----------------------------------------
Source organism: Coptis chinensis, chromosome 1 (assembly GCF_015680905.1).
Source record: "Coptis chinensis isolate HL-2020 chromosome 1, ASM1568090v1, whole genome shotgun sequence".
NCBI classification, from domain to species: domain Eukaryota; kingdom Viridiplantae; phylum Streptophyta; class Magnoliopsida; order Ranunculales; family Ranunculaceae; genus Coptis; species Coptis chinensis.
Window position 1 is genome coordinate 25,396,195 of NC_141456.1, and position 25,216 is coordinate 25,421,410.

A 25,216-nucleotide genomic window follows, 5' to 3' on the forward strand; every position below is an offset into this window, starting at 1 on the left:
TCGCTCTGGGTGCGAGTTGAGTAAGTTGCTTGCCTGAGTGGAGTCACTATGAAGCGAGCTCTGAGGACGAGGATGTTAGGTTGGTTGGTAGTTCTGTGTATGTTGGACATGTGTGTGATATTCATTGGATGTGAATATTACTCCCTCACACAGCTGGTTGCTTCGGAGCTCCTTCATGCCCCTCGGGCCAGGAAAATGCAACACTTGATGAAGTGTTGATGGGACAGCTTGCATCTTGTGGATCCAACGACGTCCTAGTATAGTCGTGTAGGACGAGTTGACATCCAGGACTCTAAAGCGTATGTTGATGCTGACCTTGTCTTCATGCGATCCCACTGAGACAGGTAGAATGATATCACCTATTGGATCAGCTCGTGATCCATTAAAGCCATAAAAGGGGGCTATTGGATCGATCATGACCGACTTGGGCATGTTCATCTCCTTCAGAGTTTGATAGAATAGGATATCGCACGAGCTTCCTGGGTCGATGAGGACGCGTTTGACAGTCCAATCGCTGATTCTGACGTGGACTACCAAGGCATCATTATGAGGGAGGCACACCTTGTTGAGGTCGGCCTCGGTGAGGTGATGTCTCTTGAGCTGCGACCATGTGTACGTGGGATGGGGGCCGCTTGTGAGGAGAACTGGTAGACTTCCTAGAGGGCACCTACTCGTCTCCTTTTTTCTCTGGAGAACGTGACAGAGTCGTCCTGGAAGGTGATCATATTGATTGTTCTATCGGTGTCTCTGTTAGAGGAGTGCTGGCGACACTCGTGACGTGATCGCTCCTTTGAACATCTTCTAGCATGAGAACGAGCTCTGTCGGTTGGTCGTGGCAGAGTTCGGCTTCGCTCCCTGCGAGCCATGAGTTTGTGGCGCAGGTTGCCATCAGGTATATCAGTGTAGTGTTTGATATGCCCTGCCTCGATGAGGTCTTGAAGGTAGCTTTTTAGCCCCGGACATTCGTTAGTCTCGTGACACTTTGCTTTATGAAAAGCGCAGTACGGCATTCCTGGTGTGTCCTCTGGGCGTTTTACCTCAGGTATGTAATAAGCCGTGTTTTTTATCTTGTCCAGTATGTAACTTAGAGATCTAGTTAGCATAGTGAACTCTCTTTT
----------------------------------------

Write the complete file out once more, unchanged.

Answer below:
Source organism: Coptis chinensis, chromosome 1 (assembly GCF_015680905.1).
Source record: "Coptis chinensis isolate HL-2020 chromosome 1, ASM1568090v1, whole genome shotgun sequence".
NCBI classification, from domain to species: domain Eukaryota; kingdom Viridiplantae; phylum Streptophyta; class Magnoliopsida; order Ranunculales; family Ranunculaceae; genus Coptis; species Coptis chinensis.
Window position 1 is genome coordinate 25,396,195 of NC_141456.1, and position 25,216 is coordinate 25,421,410.

A 25,216-nucleotide genomic window follows, 5' to 3' on the forward strand; every position below is an offset into this window, starting at 1 on the left:
TCGCTCTGGGTGCGAGTTGAGTAAGTTGCTTGCCTGAGTGGAGTCACTATGAAGCGAGCTCTGAGGACGAGGATGTTAGGTTGGTTGGTAGTTCTGTGTATGTTGGACATGTGTGTGATATTCATTGGATGTGAATATTACTCCCTCACACAGCTGGTTGCTTCGGAGCTCCTTCATGCCCCTCGGGCCAGGAAAATGCAACACTTGATGAAGTGTTGATGGGACAGCTTGCATCTTGTGGATCCAACGACGTCCTAGTATAGTCGTGTAGGACGAGTTGACATCCAGGACTCTAAAGCGTATGTTGATGCTGACCTTGTCTTCATGCGATCCCACTGAGACAGGTAGAATGATATCACCTATTGGATCAGCTCGTGATCCATTAAAGCCATAAAAGGGGGCTATTGGATCGATCATGACCGACTTGGGCATGTTCATCTCCTTCAGAGTTTGATAGAATAGGATATCGCACGAGCTTCCTGGGTCGATGAGGACGCGTTTGACAGTCCAATCGCTGATTCTGACGTGGACTACCAAGGCATCATTATGAGGGAGGCACACCTTGTTGAGGTCGGCCTCGGTGAGGTGATGTCTCTTGAGCTGCGACCATGTGTACGTGGGATGGGGGCCGCTTGTGAGGAGAACTGGTAGACTTCCTAGAGGGCACCTACTCGTCTCCTTTTTTCTCTGGAGAACGTGACAGAGTCGTCCTGGAAGGTGATCATATTGATTGTTCTATCGGTGTCTCTGTTAGAGGAGTGCTGGCGACACTCGTGACGTGATCGCTCCTTTGAACATCTTCTAGCATGAGAACGAGCTCTGTCGGTTGGTCGTGGCAGAGTTCGGCTTCGCTCCCTGCGAGCCATGAGTTTGTGGCGCAGGTTGCCATCAGGTATATCAGTGTAGTGTTTGATATGCCCTGCCTCGATGAGGTCTTGAAGGTAGCTTTTTAGCCCCGGACATTCGTTAGTCTCGTGACACTTTGCTTTATGAAAAGCGCAGTACGGCATTCCTGGTGTGTCCTCTGGGCGTTTTACCTCAGGTATGTAATAAGCCGTGTTTTTTATCTTGTCCAGTATGTAACTTAGAGATCTAGTTAGCATAGTGAACTCTCTTTT